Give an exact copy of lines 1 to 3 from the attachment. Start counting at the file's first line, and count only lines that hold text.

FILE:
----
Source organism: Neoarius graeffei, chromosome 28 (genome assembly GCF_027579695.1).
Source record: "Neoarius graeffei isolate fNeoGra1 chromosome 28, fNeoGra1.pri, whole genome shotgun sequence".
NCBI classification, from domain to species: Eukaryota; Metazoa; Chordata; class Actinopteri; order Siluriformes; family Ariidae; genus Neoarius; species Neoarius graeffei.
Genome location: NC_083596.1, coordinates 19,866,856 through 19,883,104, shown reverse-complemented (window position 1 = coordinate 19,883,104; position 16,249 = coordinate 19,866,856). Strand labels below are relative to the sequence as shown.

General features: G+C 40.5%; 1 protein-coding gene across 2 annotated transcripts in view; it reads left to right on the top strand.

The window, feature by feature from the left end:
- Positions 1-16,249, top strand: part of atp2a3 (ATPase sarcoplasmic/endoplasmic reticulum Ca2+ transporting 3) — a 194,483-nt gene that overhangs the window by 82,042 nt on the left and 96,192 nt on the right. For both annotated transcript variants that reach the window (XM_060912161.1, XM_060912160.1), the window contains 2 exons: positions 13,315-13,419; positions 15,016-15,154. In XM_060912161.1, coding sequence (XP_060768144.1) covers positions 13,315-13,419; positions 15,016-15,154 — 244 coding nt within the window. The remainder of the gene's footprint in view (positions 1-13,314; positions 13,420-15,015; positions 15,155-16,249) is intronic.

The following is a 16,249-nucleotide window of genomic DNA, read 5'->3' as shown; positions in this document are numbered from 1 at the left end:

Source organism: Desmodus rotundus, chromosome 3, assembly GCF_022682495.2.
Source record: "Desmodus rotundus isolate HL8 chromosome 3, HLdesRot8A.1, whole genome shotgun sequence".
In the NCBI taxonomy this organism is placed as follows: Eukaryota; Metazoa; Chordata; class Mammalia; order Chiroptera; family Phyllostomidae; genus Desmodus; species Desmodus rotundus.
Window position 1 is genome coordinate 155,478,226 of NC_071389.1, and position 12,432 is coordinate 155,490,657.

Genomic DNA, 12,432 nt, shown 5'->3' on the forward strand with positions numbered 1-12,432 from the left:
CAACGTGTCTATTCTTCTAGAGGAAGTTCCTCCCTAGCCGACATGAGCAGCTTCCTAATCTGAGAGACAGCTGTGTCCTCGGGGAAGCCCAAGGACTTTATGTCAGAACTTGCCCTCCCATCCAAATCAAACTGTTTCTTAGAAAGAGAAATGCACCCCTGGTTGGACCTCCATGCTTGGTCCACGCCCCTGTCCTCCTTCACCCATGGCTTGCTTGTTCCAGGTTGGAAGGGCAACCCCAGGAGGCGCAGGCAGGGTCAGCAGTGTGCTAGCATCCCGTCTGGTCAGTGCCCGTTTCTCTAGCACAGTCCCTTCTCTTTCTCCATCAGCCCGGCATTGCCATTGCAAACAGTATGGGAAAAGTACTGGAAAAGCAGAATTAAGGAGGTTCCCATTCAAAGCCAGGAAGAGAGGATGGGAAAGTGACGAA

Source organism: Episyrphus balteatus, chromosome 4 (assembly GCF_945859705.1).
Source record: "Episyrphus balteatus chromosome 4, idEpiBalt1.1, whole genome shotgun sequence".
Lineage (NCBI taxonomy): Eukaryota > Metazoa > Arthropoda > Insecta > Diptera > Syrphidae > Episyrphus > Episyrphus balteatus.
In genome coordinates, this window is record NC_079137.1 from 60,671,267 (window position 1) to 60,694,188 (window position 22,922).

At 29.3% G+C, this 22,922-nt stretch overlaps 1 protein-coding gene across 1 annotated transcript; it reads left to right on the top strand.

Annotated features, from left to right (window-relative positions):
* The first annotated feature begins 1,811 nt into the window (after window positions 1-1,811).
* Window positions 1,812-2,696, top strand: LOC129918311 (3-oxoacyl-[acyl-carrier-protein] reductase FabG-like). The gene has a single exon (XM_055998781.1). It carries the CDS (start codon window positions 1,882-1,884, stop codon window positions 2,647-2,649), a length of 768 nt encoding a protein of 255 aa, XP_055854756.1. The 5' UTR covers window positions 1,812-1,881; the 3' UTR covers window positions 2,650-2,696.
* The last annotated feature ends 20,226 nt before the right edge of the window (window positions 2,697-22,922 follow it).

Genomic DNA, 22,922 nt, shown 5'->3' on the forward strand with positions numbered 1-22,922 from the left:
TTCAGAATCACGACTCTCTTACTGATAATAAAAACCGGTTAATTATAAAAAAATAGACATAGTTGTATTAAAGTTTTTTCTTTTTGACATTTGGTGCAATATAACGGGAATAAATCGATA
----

Source organism: Neoarius graeffei, chromosome 28 (genome assembly GCF_027579695.1).
Source record: "Neoarius graeffei isolate fNeoGra1 chromosome 28, fNeoGra1.pri, whole genome shotgun sequence".
NCBI classification, from domain to species: Eukaryota; Metazoa; Chordata; class Actinopteri; order Siluriformes; family Ariidae; genus Neoarius; species Neoarius graeffei.